This issue of The Southampton Review includes a 75-page homage to last winter’s Kenya Writers Conference, during which about 15 students and faculty traveled to the Turkana Basin Institute in northern Kenya to study poetry with Julie Sheehan.
“The Turkana Basin is the cradle of language,” says Lou Ann Walker, editor-in-chief of The Southampton Review, “and what’s important to us is indeed celebrating language and art. That’s what they found there with the poetry workshop, with the lectures by Richard Leaky. What a wonderful chance to get Richard Leaky into TSR talking about language and paleo-anthropology in a way that writers and readers can really respond to.”
The Turkana Basin Institute was founded as a collaboration between the Leaky family and Stony Brook University, and as Stony Brook Southampton expands its programming, Kenya offered an exciting leap. First, the MFA program opened a campus in Manhattan, then it began a conference in Florence, Italy and this past year, brought writers to Kenya.
Julie Sheehan, who led the poetry workshop in Kenya, found a common thread between the writers’ contributions to the anthology that went beyond the subject matter and the place.
“I guess it’s what you would call in theater, breaking the fourth wall,” says Sheehan. “It’s when reality can’t be contained by the box. So if you open the Turkana section, you look at the words and see a lot of sprawl. There’s an expansiveness. A lot of our contributors usually write tight little poems, and these are uncontainable.”
The new Southampton Review is 260 pages, and of those pages, about 75 are devoted to the Kenya Writers Conference.
“Elsewhere in the magazine, you’ll see the kind of white space that you’d expect when you encounter a poem,” says Sheehan. “In Kenya, you’ll see the page is filled and probably started before the page and continues long after. There’s a sense of bursting out. And you look at the images and see the landscape. That sense of space that you rise to meet and fill.”
Like any intense experience, the writers’ response to Kenya was anything but simple. Christian McLean, director of the Kenya and Florence Writers Conferences, contributed several photographs and a personal essay to The Southampton Review. He explores the struggle he felt in photographing in Kenya.
“The piece deals with the difficulty in photographing people without feeling like you’re intruding on  their lives,” says McLean. “The dilemma is that with every 12 or 15 or 30 people we bring there, every action will change the Turkana culture slightly. The more they see iPhones, it will change, and I can’t say it’s for better or worse, but it will change their lifestyle and their perspective of the world.”
Other pieces in the magazine also depict the exchange between cultures, from an image of a Southampton student and a Turkana resident sharing a doum palm date to a piece by Adrienne Unger about the two groups singing to one another.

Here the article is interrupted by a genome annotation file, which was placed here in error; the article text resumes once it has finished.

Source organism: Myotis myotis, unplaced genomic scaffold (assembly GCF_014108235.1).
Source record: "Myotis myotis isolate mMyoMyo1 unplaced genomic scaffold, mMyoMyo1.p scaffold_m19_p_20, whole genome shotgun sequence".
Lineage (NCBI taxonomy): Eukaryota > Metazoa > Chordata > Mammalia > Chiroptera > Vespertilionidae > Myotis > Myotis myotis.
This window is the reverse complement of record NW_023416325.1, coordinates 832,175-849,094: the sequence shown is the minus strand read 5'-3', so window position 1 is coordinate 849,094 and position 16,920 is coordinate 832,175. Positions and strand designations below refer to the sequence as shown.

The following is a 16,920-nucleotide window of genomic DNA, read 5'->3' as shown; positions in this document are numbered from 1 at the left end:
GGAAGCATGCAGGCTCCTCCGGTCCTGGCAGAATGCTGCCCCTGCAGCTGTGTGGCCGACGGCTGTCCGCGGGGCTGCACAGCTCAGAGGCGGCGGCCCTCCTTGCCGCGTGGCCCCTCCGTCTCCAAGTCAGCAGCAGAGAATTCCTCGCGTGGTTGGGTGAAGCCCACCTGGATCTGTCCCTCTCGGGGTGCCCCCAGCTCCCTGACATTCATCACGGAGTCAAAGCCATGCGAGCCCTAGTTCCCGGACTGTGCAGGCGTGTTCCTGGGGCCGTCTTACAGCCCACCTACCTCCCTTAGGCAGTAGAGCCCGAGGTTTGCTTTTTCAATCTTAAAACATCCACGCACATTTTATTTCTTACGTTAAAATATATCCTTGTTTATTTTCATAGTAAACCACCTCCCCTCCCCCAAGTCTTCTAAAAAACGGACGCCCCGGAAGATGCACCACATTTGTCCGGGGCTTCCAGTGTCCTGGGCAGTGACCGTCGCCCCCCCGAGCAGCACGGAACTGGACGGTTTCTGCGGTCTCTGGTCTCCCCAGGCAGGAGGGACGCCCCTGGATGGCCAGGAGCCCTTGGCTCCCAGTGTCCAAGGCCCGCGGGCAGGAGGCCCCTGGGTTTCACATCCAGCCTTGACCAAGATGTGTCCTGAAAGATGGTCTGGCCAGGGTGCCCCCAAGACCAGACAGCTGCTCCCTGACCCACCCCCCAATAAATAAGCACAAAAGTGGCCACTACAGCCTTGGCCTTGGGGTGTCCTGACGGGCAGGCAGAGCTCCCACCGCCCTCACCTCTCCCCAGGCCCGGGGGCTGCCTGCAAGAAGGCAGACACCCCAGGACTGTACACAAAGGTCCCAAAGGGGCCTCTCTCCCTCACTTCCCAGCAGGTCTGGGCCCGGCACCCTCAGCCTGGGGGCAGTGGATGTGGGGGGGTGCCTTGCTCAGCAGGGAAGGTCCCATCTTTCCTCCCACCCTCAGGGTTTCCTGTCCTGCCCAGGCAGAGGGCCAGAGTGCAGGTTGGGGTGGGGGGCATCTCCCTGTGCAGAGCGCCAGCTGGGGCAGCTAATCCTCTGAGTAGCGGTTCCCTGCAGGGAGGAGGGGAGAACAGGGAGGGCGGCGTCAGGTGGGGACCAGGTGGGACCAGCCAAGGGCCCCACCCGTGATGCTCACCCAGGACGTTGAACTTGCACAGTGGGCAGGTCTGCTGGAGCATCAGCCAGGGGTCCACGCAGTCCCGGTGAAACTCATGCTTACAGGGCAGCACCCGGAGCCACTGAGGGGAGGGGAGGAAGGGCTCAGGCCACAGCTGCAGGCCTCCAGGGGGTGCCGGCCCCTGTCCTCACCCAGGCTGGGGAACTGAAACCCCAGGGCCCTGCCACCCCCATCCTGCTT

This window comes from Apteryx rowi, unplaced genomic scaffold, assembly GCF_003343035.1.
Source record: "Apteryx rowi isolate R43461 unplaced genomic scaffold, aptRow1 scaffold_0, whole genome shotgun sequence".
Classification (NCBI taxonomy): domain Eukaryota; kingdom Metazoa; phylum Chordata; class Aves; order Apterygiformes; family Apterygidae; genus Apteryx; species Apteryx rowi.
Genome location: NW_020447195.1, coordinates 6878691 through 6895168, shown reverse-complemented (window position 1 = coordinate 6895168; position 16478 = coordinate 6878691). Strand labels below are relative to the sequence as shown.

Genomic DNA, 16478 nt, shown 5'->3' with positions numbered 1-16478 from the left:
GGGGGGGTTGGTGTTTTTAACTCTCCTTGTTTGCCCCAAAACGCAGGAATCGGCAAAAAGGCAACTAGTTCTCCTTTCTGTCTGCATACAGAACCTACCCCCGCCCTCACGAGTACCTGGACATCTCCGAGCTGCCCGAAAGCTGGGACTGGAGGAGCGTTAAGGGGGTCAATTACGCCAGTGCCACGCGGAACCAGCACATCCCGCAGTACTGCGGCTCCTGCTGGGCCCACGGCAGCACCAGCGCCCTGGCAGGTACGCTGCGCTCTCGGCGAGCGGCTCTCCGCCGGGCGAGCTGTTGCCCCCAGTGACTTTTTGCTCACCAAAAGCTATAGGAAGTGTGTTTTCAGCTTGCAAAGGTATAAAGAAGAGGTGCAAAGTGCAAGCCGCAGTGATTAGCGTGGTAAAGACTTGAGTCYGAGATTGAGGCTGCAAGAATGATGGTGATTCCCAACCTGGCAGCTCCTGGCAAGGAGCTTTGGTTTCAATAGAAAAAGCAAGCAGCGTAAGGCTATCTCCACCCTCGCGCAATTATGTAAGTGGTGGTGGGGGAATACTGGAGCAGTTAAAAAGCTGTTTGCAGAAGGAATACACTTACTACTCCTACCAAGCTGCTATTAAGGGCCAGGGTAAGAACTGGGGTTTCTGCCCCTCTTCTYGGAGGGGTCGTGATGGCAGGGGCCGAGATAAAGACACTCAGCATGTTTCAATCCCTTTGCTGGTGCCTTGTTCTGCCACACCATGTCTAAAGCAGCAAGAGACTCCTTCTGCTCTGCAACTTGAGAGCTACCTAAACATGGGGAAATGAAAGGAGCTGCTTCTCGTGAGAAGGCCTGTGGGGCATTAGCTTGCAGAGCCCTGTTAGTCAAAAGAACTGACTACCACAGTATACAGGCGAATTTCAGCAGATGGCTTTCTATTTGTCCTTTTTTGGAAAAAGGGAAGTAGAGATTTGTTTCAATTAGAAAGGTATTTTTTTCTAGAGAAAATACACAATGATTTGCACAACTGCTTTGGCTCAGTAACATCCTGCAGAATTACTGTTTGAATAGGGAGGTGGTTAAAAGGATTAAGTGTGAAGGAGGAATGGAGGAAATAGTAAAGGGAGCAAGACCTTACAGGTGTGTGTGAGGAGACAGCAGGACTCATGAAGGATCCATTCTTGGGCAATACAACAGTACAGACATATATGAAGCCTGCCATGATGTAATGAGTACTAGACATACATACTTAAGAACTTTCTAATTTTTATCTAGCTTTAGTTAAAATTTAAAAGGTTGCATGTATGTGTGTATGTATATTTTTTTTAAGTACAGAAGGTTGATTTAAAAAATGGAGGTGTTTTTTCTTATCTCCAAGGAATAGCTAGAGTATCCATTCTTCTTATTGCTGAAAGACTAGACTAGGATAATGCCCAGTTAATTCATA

“There’s a lot of lyricism in those sections,” says Walker. “It was a chance for the people who were there to muse on language. To hear their own language in a foreign place. You think more about each word as you’re processing the language, and writing about fresh experiences that are so different from what you’re writing back home.”
McLean notes Stony Brook Southampton values the relationship between travel and writing, which is why the program abroad presence continues to grow.
“We’re planning on going back to Turkana in a few years,” says McLean, “but first we’ll be taking our students to Florence this year, and hopefully to Cuba in January of 2014.”
The general public is invited to hear readings and see images from The Southampton Review this Friday, July 27 at the Avram Theatre. The afternoon will be devoted to the Kenya Writers from 2:30 to 4:30 p.m. That evening, Poet Billy Collins and Essayist Roger Rosenblatt, who have both been included in every issue of The Southampton Review to date, will read.
“Roger will be reading from his new memoir,” says Walker, “a work in progress called ‘The Wanderer. ‘It’s a delightful tour of his childhood in Manhattan. His work is always so full of humor, and so thoughtful. Billy Collins as well is incredibly fun to listen to: following his thought processes in the poems, thinking about the use of language.”
The Southampton Review is an undertaking. Walker notes that every year, hundreds of pages of work by established and emerging artists and writers are edited, printed, and bound. But feeling the volume in hand is a priority.
“We really feel that it’s important to have books as objects,” says Walker, “and we really care about the design of it, that it be a book that is worthy of the art that’s in it …  I like the idea that people can physically connect with these writers and these works of art.”